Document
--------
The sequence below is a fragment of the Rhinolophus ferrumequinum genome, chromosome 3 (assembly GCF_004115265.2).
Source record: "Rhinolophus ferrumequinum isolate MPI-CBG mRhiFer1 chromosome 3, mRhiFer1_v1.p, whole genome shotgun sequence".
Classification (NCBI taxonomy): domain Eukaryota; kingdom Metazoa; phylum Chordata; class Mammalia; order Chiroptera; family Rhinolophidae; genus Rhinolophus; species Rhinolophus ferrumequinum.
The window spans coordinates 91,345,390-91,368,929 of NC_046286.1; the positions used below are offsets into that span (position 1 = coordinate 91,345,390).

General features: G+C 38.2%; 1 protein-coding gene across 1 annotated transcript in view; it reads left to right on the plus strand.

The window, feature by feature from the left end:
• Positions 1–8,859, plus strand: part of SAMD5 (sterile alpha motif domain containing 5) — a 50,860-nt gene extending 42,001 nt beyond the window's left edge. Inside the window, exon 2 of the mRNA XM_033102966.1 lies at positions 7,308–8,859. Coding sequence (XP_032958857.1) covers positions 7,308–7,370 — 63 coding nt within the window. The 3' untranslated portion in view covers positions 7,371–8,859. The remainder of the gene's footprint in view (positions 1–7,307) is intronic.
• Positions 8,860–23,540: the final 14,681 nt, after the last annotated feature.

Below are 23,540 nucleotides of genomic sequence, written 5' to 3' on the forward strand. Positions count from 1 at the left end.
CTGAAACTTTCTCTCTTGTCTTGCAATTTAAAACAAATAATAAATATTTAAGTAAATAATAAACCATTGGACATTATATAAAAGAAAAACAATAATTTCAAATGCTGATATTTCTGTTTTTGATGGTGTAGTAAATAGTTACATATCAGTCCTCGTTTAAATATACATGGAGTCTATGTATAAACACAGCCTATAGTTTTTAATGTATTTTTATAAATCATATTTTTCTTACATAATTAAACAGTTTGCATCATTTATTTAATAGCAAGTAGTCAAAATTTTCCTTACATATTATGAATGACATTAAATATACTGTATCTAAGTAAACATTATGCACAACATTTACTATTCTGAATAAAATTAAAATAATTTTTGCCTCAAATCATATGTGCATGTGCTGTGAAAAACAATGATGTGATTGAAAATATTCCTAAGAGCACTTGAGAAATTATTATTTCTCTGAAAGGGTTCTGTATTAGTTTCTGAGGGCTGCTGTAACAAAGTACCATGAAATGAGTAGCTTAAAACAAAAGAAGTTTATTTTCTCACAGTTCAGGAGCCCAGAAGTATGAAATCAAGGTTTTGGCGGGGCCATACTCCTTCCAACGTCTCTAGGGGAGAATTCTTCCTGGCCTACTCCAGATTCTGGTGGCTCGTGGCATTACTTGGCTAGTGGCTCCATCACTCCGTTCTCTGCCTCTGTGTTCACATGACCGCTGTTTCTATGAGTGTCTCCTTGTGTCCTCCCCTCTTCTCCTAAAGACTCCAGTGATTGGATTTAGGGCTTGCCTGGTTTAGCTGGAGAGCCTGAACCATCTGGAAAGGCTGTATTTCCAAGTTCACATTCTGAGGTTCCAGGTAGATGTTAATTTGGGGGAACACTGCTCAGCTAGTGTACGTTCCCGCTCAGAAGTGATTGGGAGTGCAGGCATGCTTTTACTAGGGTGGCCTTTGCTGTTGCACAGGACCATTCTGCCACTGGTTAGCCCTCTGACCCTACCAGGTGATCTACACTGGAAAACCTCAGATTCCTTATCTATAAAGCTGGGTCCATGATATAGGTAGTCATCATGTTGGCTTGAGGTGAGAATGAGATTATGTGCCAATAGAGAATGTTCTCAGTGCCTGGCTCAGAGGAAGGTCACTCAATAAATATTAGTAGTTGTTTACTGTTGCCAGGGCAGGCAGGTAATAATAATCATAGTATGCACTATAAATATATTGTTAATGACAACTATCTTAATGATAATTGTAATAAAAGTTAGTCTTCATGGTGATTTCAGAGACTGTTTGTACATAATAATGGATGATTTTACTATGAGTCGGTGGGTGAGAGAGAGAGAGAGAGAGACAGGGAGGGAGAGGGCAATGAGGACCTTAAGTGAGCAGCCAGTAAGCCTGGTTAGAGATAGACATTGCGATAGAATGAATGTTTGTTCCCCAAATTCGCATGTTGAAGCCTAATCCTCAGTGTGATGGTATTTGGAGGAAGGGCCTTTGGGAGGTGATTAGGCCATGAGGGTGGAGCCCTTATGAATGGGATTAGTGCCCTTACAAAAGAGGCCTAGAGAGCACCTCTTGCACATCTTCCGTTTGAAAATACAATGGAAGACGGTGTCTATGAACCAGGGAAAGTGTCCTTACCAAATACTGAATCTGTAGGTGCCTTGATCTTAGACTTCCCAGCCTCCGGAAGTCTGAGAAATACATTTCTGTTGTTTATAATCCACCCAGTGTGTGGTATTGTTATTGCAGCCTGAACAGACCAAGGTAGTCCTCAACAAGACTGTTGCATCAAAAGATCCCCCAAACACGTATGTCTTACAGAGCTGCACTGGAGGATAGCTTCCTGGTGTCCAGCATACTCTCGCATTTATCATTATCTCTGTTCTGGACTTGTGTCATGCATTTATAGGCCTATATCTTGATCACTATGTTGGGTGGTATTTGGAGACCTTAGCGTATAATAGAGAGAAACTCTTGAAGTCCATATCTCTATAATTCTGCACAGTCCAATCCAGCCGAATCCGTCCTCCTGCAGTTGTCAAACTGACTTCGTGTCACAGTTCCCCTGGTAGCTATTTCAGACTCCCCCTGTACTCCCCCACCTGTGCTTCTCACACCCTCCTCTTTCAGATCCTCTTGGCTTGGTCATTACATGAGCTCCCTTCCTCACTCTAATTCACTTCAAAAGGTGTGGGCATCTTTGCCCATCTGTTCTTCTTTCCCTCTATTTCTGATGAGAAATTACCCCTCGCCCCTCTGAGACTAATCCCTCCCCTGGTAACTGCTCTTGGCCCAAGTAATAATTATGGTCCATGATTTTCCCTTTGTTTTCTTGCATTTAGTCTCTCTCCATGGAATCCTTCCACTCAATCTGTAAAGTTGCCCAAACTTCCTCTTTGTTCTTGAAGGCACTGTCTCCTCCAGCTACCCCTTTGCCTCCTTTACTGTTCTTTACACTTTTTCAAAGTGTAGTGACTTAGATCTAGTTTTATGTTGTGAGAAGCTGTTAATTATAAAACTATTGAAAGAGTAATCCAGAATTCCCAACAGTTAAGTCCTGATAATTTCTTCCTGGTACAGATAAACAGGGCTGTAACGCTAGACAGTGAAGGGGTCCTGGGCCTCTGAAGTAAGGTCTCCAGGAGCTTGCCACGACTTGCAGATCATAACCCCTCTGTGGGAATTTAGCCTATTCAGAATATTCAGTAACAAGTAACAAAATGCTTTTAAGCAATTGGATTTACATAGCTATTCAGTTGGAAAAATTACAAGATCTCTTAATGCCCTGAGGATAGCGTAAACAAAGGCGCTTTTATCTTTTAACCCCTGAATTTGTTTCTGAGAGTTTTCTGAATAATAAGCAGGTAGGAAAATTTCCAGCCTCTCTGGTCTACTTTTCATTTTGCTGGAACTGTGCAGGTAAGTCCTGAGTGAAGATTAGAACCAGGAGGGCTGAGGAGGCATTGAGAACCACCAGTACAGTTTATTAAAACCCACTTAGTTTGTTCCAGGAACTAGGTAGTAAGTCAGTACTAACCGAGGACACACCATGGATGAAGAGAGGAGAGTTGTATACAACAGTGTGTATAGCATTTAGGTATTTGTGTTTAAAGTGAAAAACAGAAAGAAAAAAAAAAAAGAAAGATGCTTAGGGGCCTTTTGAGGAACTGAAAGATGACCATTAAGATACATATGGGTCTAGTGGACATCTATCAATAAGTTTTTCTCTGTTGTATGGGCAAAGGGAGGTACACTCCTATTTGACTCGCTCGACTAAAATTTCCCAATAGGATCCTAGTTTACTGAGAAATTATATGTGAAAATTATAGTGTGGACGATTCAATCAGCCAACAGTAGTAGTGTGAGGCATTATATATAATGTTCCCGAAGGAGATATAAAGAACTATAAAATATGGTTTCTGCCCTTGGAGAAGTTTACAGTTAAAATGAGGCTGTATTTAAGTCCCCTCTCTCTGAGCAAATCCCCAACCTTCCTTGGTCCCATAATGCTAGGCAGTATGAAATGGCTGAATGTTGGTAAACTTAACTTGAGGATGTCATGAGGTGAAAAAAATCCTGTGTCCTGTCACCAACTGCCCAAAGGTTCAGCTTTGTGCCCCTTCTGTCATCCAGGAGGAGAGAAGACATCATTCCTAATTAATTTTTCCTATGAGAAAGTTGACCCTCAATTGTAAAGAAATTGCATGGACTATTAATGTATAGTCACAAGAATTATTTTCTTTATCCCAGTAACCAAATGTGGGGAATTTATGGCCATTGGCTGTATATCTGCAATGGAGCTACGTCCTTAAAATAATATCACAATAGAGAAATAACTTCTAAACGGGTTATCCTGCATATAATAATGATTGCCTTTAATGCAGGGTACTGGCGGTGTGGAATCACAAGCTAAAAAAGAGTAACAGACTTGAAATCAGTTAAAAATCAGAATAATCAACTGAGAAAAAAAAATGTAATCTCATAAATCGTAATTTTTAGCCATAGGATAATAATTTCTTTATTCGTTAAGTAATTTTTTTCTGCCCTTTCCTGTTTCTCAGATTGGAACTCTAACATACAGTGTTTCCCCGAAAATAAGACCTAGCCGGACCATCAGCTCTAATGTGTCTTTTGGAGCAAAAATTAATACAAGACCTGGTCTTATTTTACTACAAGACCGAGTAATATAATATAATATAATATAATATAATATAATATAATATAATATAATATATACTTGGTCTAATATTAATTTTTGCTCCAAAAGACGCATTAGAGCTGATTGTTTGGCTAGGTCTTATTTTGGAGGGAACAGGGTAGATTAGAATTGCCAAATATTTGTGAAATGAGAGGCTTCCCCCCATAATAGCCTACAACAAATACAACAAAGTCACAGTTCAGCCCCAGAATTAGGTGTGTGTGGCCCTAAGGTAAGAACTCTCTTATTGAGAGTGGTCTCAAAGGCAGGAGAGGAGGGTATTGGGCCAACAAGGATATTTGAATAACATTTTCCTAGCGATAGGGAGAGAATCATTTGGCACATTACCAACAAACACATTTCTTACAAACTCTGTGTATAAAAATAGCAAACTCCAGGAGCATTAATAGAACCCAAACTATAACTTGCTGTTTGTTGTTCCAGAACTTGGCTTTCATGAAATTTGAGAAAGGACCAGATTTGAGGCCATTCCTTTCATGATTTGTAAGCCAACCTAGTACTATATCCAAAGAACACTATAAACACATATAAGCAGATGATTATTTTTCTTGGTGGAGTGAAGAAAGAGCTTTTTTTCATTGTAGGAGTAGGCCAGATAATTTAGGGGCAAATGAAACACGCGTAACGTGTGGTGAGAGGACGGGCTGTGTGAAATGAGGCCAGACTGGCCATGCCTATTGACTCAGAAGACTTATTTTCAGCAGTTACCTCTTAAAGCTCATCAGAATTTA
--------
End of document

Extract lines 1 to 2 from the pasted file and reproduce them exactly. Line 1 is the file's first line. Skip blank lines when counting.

The sequence below is a fragment of the Rhinolophus ferrumequinum genome, chromosome 3 (assembly GCF_004115265.2).
Source record: "Rhinolophus ferrumequinum isolate MPI-CBG mRhiFer1 chromosome 3, mRhiFer1_v1.p, whole genome shotgun sequence".